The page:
[adrotate banner=”1″]Cave fish are a subpopulation of Astyanax mexicanus who live in caves. They have light-dwelling relatives, both of which are shown in the picture I attached below. These fish are fun because their blindness lets you have all sorts of interesting experiments transplanting goofy eyes to them. I glued some googly eyes to the front of them and set them loose in an aquarium, you’ve never seen such a panic! I’m going to give cave fish echolocation powers, and then pit them against cave fish with night-vision eyes I’ve made to see which ones can run a maze better. That one will get genetically engineered to be gigantic and set loose attacking the Eastern Seaboard. Just because I can. MuHAHAHAHAHAHA!!!!!
Let’s start with a story about blind cave fish regaining their sight…
Blind cavefish whose eyes have withered while living in complete darkness over the course of evolutionary time can be made to see again. In some cases, the offspring of mated pairs originating from distinct cave populations regain vision, researchers found. The result shows that mutations in different genes are responsible for eye loss in separate cavefish lineages that may not have been exposed to light for the last one million years.
The study examined four populations of blind cave fish, Astyanax mexicanus, which inhabit different caves in northeast Mexico. Blind for millennia, these fish evolved from eyed, surface fish. The researchers’ genetic analysis showed that the evolutionary impairment of eye development, as well as the loss of pigmentation and other cave-related changes, resulted from mutations at multiple gene sites.
In order to gauge how genetic make-up could bring about the restoration of vision, the researchers created hybrids of the different cave fish populations. Among these various hybrids, they found that nearly 40 percent in some hybrid crosses could see.
Article about transplanting lenses onto cave fish, who then grew other eye-parts.
The old cliche “the blind leads the blind” may no longer apply to a population of cave fish. Eye parts lost during the past million years of evolution were restored in just a matter of days after a lens transplant from a sighted surface-dwelling fish of the same species (Astyanax mexicanus), according to a University of Maryland biology research report featured in the July 28 issue of Science.
Within eight days of implanting a lens from a sighted surface-dwelling fish to a blind cave fish of the same species, Maryland researchers began to see an eye develop from underneath a flap of skin. After two months, the cave fish had grown a large restored eye with a distinct pupil, cornea and iris. In addition, the retina of the restored eye showed rod photoreceptor cells, which are rare in the degenerate cave fish eye.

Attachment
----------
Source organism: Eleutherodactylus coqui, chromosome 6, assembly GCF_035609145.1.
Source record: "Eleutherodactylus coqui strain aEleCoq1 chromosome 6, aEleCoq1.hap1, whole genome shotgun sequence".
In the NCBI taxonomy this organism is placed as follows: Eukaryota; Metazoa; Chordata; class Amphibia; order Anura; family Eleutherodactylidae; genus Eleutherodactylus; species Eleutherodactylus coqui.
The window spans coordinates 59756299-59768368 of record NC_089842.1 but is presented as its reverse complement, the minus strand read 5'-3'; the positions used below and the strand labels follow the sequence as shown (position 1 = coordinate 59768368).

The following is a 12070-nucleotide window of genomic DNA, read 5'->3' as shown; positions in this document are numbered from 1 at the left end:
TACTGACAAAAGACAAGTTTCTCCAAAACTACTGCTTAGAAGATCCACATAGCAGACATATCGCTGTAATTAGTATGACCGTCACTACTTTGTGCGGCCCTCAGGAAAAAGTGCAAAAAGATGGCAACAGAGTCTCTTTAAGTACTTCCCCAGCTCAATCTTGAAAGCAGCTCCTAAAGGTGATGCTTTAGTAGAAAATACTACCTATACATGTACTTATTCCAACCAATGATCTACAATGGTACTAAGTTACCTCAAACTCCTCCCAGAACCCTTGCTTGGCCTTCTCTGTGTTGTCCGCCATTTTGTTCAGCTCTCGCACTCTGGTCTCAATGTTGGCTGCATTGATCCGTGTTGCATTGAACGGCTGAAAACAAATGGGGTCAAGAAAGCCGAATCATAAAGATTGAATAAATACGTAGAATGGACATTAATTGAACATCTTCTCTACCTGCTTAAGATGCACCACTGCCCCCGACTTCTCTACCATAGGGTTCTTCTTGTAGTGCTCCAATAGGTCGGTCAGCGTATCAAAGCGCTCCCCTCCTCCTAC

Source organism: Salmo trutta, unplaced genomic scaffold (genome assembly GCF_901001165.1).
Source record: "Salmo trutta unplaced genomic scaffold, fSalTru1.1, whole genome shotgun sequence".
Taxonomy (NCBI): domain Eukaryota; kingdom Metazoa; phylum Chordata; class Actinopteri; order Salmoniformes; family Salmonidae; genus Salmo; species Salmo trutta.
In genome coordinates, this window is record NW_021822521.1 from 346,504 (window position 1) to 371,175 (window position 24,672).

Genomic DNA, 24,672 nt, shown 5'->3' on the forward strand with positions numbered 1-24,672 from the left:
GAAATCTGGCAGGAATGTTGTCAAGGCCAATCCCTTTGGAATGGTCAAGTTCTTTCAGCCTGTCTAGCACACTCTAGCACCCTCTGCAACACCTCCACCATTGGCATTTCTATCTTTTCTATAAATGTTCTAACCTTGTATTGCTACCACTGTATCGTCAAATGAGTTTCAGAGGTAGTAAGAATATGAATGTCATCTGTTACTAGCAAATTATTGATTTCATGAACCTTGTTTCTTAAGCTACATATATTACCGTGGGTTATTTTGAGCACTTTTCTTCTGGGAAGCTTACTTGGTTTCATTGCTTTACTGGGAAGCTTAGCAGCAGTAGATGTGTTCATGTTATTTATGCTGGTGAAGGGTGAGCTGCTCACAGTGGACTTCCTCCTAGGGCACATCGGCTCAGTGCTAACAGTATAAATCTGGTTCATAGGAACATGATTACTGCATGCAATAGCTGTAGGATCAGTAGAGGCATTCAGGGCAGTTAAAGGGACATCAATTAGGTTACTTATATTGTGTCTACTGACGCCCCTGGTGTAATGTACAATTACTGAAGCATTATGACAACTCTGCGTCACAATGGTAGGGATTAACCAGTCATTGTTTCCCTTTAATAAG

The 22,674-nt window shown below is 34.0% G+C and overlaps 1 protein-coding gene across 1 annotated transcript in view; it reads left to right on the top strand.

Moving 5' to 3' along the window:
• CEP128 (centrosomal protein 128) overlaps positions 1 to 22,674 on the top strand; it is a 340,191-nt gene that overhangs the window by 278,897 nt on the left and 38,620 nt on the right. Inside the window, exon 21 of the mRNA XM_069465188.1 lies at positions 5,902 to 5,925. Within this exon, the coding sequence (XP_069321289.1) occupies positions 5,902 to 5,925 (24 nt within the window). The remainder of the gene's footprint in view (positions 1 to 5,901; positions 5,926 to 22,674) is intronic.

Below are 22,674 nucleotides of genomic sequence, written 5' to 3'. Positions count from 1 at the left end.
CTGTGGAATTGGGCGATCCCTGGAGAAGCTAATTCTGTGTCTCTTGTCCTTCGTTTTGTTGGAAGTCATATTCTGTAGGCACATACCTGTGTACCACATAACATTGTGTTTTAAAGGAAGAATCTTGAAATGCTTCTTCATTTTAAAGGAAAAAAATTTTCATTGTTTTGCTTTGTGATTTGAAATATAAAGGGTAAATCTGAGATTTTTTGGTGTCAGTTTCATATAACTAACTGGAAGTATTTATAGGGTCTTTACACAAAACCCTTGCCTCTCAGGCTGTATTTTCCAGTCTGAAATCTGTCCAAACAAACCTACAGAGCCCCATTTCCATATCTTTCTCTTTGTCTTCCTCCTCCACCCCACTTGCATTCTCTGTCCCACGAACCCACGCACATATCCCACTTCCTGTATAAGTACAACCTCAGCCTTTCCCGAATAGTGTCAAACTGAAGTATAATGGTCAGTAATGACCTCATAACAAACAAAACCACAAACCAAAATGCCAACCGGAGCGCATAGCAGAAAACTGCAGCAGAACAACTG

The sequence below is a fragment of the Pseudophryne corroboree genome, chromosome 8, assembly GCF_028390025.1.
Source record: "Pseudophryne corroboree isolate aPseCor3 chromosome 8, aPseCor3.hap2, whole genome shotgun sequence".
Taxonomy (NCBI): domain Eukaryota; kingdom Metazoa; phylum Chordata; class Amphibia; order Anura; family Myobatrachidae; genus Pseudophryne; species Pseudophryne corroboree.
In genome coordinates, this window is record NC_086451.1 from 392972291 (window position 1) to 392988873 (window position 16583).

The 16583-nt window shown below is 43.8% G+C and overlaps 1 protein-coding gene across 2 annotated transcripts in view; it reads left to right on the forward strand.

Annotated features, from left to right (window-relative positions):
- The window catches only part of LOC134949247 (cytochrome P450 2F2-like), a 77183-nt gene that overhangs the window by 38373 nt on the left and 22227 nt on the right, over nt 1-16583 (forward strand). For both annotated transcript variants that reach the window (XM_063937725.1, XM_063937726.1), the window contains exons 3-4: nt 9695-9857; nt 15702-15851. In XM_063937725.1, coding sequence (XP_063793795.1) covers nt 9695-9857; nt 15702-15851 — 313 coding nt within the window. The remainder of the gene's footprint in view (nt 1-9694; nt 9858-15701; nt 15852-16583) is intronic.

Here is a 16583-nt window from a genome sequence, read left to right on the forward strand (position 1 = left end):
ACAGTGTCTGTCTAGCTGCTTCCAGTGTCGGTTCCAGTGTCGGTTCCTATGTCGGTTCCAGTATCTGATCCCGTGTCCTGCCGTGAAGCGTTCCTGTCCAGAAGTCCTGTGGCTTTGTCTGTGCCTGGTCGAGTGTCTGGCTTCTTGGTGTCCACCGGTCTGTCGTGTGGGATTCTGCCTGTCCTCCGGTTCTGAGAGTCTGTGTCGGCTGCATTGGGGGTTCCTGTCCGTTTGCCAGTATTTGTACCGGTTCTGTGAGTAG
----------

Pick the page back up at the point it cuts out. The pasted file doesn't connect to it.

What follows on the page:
Why are cave fish blind? Regressive evolution:
“Regressive evolution,” or the reduction of traits over time, is the result of either natural selection or genetic drift, according to a study on cavefish by researchers at New York University’s Department of Biology, the University of California at Berkeley’s Department of Integrative Biology, and the Harvard Medical School.
Previously, scientists could not determine which forces contributed to regressive evolution in cave-adapted species, and many doubt the role of natural selection in this process. Darwin himself, who famously questioned the role of natural selection in eye loss in cave fishes, said, “As it is difficult to imagine that eyes, although useless, could be in any way injurious to animals living in darkness, I attribute their loss wholly to disuse.”
Of course that doesn’t explain anything, as random genetic drift and natural selection are completely opposite! It’s either random or selected for! But the fact it seems to have showed up many times shows that there is selection for it, but the appearance is probably random, as it has dozens of different places the mutations showed up. Thus the regressive evolution could be countered by cross-breeding different populations of cave fish.
In addition: rare cave fish were still popping up in 1999..
Rare Cavefish Found By Scientists
Dr. Whit Gibbons and Dr. Kurt Buhlmann, scientists from the Savannah River Ecology Laboratory (SREL) accompanied John Jensen and Jim Ozier of the Georgia Department of Natural Resources on a spelunking expedition in north Georgia last week and found a rare, blind fish known as a southern cavefish.
Cavefish are not just blind; they are eyeless. They are small white fish known to inhabit the waters deep beneath the earth but they are rarely seen by people because they are found only at limited points at which underground lakes can be reached through caves. While some scientists look for the cavefish for years, this group had been underground for about an hour and had come to the end of a winding tunnel. The rain outside was making the water level of the cave rise when Buhlmann spotted the fish. Within 30 minutes he was able to capture it using a net. Only two other individual cavefish have ever been caught in Georgia, one in 1969 and one in 1973.
Little is known about this elusive fish. Even to call them rare may be inaccurate. They may be abundant, but simply live outside our knowledge. Their number cannot be estimated and no one knows how they live or reproduce. As Dr. Gibbons points out, “The ultimate question is how many species are living beneath the earth’s surface that humans are yet to find, and perhaps never will?”